Tuesday, July 18, 2006

Oy, My Aching Head

Oy, my aching head. Why, you ask, is my head aching. Well, I just tried to read ISBNs for Dummies, a guide to the changing format of the ISBN.

For those not familiar, the ISBN is the Social Security Number of the book world. Each edition of each book has an individual ISBN. Take my client Patrick O’Donnell’s book, BEYOND VALOR:

The hardcover ISBN is 0684873842.
The hardcover Large Print ISBN is 0786234334.
The paperback ISBN is 0684873850.
The Abridged Audio CD ISBN is 0553714325.
The Abridged Audio Cassette ISBN is 055352805X.
The Adobe and Microsoft Reader eBook ISBNs aren’t listed on Amazon, but there is one for each, I assure you.
The same can be said for the Audible digital download.

Now, keep in mind that’s for a modestly successful nonfiction work. Think of how many different editions of Harry Potter there must be. And each one has an ISBN that’s ten-digits long. Now think what it will take to make every one of those thirteen-digits long and that every system in publishing will have to deal retroactively with the ten-digit format.

Each country has an “issuing organization” that hands out ISBNs. In our country, it’s actually part of R.R. Bowker, a large data-mining firm that publishes a lot of the directories you find in libraries.

Now, the reason I, as an agent, find this transition a bit terrifying is that publishers calculate royalties based on sales, and sales are reported with ISBNs! Just as everything in your life related to your taxes is tied to your Social Security Number, so is everything related to an author’s sales and royalties tied to ISBNs.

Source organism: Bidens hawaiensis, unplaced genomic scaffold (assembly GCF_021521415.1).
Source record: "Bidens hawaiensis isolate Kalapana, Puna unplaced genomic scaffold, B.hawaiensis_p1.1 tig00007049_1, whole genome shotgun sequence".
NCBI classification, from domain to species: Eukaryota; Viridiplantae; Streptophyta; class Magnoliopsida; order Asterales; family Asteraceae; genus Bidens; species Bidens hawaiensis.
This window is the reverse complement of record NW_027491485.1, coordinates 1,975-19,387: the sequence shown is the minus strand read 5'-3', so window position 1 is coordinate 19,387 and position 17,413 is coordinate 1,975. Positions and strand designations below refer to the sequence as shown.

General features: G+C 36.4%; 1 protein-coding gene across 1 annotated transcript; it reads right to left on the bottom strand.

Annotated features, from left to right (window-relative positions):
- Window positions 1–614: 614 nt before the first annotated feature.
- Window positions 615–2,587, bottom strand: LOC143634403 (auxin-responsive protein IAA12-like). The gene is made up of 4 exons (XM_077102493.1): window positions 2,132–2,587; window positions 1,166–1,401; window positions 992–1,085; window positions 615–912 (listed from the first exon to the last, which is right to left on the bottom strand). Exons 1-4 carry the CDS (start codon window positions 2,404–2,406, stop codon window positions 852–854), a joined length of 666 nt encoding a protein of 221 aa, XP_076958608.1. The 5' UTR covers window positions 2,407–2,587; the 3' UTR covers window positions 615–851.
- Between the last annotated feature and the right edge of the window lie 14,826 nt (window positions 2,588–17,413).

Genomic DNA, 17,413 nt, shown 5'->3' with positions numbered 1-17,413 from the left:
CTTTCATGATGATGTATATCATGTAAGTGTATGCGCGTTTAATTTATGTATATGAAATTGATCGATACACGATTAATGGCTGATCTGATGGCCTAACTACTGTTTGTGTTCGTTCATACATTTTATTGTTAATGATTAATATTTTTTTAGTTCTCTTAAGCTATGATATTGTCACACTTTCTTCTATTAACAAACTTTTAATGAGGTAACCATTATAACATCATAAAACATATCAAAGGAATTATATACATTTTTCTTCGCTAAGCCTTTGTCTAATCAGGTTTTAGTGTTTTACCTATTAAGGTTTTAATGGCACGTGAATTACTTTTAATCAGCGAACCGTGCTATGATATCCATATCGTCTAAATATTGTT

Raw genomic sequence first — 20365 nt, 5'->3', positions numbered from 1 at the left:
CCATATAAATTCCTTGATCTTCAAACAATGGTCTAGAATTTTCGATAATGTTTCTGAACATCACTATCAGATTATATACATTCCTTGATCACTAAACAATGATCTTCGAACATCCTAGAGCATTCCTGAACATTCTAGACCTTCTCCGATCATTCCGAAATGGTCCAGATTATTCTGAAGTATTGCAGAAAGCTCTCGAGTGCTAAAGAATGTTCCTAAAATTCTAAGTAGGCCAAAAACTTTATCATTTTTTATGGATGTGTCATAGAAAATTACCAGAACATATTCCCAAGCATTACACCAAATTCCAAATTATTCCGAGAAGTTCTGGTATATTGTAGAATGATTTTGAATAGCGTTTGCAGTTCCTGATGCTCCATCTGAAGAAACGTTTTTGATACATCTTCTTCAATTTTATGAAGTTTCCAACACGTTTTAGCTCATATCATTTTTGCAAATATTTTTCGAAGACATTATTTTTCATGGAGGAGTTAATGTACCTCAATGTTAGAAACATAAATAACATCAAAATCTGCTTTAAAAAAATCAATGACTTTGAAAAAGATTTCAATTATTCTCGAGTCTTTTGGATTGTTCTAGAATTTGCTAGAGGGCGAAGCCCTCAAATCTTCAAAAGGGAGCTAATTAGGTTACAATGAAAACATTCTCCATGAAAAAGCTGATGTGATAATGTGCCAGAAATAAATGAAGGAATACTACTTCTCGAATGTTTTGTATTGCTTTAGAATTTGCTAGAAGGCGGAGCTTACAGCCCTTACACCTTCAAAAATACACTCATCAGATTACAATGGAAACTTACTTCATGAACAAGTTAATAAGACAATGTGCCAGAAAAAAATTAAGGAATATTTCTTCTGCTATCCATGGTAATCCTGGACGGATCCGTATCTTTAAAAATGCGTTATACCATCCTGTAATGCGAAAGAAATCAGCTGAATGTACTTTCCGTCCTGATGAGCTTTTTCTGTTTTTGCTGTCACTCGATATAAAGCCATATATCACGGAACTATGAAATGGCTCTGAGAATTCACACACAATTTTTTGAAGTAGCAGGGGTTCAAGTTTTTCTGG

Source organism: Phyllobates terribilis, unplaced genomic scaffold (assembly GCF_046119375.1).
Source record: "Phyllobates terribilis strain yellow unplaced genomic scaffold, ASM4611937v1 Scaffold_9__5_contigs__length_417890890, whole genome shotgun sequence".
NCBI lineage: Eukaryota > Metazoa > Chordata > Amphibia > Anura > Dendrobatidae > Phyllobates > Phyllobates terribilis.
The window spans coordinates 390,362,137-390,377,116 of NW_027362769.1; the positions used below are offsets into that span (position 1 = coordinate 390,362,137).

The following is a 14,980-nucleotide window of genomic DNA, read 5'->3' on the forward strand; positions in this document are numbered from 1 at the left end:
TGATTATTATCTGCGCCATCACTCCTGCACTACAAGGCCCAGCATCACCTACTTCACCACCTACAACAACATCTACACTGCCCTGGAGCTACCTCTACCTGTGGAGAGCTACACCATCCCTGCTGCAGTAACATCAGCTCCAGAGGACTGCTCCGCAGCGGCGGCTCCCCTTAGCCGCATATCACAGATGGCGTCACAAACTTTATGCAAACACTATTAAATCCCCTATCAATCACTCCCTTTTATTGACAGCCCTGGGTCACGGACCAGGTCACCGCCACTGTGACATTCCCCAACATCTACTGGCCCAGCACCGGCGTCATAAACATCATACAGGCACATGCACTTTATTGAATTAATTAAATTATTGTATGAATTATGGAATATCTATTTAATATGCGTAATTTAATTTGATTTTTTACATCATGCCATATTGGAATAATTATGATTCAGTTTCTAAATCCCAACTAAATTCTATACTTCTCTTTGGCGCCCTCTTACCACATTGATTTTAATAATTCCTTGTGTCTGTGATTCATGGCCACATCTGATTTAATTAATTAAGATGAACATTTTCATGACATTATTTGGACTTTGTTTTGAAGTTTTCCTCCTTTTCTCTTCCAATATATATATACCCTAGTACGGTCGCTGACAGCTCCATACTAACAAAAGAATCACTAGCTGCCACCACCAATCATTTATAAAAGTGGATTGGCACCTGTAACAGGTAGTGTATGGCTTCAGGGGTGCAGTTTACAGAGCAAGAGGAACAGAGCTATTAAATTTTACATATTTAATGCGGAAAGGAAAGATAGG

Now, it’s not like publishers haven’t had a while to plan for this. In fact, I found an entire website, including a PDF download, for how to deal with the ISBN transition. It’s located at
http://www.isbn.org/standards/home/isbn/transition.asp. But think about Y2K and what a headache it was for companies to change from a two-digit year format (01-01-99) to a four-digit format (01-01-2006). Imagine what a small publisher that has an old royalty system will have to go through to start accurately reporting using thirteen digits instead of ten. Imagine what a large company with an inflexible system might face.

So, a word to the wise author. Start reading your royalty statements closely. Look at each title you have and figure out what your average sales per period are. And if your first statement with a thirteen-digit ISBN shows sales that are not in line with prior periods, request a reconciliation to print or, better yet, do an AUDIT.

I wonder, in fact, if this transition will result in dozens or hundreds more authors conducting royalty audits.

Did you know that very, very, very few publishers ever get audited by authors? Why is this? In part, it’s because audits are expensive for authors. Yet the VP of one publishing house told me of a larger, well established literary agency that hired a forensic accountant and started conducting audits (perhaps if you are a larger enough firm, you can hire someone on salary and not pay huge, hourly fees). The results were, I’m told, thousands upon thousands of dollars in additional royalties. And, of course, in such a case, the cost of the audit would be for the publisher to pay.

Further, I was told that the major discrepancy found related to the deep discount clause. I’m going to write more about the dreaded deep discount clause in the coming days, so stay tuned....

Z

2 comments:

Read said...

I imagine you already corroborate sales by publisher with sales by store although in my experience stores like Barnes & Noble and especially Borders even with their BINC numbers are not effectively tracking sales.

Andrew Zack said...

I don't think any agent does that. It's simply not logistically or economically feasible. A full audit at the publisher would include reviewing orders, but I am not aware of any agent getting information from B&N or other accounts independently of what publishers provide.

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